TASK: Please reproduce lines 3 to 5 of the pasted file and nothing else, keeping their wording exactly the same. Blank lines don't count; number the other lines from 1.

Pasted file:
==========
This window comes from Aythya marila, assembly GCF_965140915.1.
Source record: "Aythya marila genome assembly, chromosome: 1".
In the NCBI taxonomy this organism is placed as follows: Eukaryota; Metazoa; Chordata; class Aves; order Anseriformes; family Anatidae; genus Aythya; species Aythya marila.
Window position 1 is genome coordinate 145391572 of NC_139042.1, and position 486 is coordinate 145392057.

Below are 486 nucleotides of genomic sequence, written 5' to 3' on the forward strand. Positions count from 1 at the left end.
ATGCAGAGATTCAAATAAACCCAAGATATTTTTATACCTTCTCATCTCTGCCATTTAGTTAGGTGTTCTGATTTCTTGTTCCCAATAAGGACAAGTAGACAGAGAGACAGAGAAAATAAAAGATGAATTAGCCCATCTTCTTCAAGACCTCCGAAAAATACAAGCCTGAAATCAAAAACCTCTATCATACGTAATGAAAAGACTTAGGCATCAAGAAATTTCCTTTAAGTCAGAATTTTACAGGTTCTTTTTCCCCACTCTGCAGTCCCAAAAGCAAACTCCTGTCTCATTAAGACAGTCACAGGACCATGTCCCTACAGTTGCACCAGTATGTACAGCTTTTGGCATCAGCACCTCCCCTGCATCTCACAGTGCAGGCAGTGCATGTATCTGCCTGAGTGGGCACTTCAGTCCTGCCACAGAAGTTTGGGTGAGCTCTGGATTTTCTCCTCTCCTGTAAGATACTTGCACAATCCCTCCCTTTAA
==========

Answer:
In the NCBI taxonomy this organism is placed as follows: Eukaryota; Metazoa; Chordata; class Aves; order Anseriformes; family Anatidae; genus Aythya; species Aythya marila.
Window position 1 is genome coordinate 145391572 of NC_139042.1, and position 486 is coordinate 145392057.

Below are 486 nucleotides of genomic sequence, written 5' to 3' on the forward strand. Positions count from 1 at the left end.